Google says it is “thinking deeply” about improving its search results after learning that Holocaust deniers and others were successful in making their links rise to the top.
The company, a subsidiary of Alphabet, told the BBC that it is thinking about ways to improve its search results.
The focus on skewing Google’s algorithm comes as there’s more pressure on internet firms to do more to combat fake news and conspiracy theory sites. Given that many people get news and information from Google, the company’s algorithm is of particular focus. Last week, Facebook announced it was partnering with third-party fact checkers, including news organizations, to fight fake news.
In the U.S. and the United Kingdom, those searching for “Did the Holocaust happen?” received a top result linking to a website with the headline, “Top Ten Reasons why the Holocaust didn’t happen.” The site is run by Stormfront, a neo-Nazi white supremacist group.
Google changed the ranking for U.S. users. Now the link to the Holocaust denier is the second result, after an ad and three news stories about Google’s struggles with the issue.
But in the United Kingdom, the Holocaust denier’s site is still the top result, the BBC said.
The internet giant has struggled with its position that its algorithm is surfacing the best content on the web and those who are able to skew the algorithm:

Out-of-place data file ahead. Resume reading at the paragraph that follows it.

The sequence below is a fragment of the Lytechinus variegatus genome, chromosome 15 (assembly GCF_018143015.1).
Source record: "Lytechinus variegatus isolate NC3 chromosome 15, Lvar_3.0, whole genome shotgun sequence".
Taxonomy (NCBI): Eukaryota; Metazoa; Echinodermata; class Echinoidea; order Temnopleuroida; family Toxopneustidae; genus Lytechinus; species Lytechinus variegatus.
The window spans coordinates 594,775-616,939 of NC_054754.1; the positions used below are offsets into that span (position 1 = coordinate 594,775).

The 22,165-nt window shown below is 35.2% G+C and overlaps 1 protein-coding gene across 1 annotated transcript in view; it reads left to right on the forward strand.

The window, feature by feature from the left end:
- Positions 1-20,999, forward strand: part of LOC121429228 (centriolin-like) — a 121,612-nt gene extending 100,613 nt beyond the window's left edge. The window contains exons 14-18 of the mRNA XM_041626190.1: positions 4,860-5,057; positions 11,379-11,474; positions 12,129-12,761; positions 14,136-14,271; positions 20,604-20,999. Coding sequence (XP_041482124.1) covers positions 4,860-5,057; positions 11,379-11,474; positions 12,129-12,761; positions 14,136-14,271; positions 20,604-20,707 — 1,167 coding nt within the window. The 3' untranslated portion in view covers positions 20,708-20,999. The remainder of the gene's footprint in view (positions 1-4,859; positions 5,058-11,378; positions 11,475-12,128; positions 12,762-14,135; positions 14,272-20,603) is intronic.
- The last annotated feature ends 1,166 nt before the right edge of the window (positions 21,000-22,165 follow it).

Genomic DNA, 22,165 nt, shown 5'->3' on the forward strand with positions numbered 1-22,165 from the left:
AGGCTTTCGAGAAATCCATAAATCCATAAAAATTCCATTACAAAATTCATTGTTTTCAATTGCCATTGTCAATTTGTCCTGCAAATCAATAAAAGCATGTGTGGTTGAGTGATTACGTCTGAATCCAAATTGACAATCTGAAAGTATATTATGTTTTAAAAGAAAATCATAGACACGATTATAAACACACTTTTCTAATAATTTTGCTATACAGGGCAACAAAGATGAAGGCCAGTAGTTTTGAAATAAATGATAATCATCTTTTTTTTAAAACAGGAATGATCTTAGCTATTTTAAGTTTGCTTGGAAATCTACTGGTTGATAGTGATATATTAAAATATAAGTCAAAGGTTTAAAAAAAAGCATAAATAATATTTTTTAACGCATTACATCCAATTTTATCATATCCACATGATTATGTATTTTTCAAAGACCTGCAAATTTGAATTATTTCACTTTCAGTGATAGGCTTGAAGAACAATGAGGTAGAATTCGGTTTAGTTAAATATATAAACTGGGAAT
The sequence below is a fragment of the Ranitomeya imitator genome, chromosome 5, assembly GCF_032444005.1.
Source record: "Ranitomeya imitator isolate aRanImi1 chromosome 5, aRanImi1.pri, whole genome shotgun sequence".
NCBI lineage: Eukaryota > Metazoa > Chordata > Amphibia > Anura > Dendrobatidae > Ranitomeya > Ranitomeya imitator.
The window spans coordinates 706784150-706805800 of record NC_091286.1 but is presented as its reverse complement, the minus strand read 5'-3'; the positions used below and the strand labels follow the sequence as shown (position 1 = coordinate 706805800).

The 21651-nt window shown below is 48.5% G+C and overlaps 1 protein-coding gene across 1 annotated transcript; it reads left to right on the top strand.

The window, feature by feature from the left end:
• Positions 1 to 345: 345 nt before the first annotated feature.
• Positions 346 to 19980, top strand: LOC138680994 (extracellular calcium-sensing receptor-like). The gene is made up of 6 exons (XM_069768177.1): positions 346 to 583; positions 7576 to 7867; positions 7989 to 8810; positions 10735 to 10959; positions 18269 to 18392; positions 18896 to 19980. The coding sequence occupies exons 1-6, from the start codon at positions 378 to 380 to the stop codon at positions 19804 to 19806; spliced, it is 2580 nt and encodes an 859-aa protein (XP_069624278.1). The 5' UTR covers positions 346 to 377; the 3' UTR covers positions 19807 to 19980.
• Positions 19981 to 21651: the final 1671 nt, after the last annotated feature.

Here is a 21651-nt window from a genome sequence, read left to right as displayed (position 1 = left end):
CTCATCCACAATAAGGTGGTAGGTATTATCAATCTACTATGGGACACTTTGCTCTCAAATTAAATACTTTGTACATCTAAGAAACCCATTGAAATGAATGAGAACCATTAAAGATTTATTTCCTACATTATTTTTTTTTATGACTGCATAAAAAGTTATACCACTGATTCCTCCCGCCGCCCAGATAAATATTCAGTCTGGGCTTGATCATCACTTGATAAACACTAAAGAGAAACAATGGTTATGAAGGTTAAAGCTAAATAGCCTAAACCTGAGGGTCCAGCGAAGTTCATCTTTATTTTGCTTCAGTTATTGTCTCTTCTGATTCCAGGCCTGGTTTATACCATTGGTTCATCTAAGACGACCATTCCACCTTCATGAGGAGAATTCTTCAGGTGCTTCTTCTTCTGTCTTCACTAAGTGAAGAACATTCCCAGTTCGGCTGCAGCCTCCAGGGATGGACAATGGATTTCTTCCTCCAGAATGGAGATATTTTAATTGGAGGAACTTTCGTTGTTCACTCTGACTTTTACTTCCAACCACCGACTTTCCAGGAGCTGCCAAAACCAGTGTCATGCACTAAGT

This is a really challenging problem, and something we’re thinking deeply about in terms of how we can do a better job….Search is a reflection of the content that exists on the web….The fact that hate sites may appear in search results in no way means that Google endorses these views.
Danny Sullivan of Search Engine Land wrote that it’s likely that Holocaust deniers and others are figuring out how to game Google’s system to bring their own results to the top of the search results.
The challenge for Google, he said, is to find a systemic fix, rather than just respond to one-off discoveries of misinformation:
It’s very easy to take a search here and there and demand Google change something and then the next day you find a different search and say, ‘why didn’t you fix that?’
The BBC also found that so-called “snippets,” short summaries of information that appear at the top of search results, also can be gamed.
Above: Google search page.